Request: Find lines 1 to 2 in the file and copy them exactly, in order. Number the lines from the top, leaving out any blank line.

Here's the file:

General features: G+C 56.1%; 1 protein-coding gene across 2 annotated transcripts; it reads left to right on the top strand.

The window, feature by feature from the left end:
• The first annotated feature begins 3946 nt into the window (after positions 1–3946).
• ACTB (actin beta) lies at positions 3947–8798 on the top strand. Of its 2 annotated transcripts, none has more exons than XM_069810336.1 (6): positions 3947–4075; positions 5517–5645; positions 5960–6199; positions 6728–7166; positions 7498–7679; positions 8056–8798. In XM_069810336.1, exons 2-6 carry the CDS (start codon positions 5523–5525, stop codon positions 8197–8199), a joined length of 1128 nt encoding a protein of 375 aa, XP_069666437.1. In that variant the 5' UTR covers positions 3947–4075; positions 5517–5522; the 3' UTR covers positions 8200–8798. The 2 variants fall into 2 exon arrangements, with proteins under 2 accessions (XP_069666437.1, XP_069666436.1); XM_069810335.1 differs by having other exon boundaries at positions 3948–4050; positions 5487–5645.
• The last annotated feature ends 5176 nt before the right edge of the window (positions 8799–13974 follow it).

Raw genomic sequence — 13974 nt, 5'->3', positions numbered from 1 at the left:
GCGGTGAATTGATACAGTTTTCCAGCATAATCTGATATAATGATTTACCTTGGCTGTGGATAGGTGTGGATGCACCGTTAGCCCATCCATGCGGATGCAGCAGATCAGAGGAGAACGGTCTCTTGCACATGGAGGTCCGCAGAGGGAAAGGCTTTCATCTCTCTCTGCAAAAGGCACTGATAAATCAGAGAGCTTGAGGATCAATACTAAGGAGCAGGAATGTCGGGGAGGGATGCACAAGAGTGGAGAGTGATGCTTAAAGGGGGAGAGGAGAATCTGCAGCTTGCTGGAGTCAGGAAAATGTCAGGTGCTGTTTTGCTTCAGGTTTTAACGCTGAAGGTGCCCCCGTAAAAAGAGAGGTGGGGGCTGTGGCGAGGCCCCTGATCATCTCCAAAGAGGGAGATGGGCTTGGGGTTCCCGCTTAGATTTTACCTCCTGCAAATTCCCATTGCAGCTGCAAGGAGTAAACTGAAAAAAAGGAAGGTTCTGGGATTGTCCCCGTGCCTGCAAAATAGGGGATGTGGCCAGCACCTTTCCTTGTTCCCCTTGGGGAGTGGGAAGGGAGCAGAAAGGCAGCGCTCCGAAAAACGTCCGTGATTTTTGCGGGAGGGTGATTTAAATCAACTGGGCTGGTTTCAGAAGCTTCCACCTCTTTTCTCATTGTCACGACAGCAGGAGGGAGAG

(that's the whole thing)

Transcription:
General features: G+C 56.1%; 1 protein-coding gene across 2 annotated transcripts; it reads left to right on the top strand.

The window, feature by feature from the left end: